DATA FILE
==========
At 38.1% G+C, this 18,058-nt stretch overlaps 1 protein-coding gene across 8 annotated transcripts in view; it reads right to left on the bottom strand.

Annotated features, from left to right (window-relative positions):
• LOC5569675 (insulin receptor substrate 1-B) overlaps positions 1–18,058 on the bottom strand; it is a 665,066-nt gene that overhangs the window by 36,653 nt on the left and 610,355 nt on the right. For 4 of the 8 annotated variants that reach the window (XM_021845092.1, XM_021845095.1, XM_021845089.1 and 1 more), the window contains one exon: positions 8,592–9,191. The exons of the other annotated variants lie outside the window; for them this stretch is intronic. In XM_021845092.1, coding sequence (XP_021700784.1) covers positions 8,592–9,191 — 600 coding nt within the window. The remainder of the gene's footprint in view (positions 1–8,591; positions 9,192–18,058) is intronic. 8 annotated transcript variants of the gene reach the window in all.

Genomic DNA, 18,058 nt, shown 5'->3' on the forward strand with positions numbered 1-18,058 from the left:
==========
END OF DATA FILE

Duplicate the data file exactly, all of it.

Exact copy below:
At 38.1% G+C, this 18,058-nt stretch overlaps 1 protein-coding gene across 8 annotated transcripts in view; it reads right to left on the bottom strand.

Annotated features, from left to right (window-relative positions):
• LOC5569675 (insulin receptor substrate 1-B) overlaps positions 1–18,058 on the bottom strand; it is a 665,066-nt gene that overhangs the window by 36,653 nt on the left and 610,355 nt on the right. For 4 of the 8 annotated variants that reach the window (XM_021845092.1, XM_021845095.1, XM_021845089.1 and 1 more), the window contains one exon: positions 8,592–9,191. The exons of the other annotated variants lie outside the window; for them this stretch is intronic. In XM_021845092.1, coding sequence (XP_021700784.1) covers positions 8,592–9,191 — 600 coding nt within the window. The remainder of the gene's footprint in view (positions 1–8,591; positions 9,192–18,058) is intronic. 8 annotated transcript variants of the gene reach the window in all.

Genomic DNA, 18,058 nt, shown 5'->3' on the forward strand with positions numbered 1-18,058 from the left: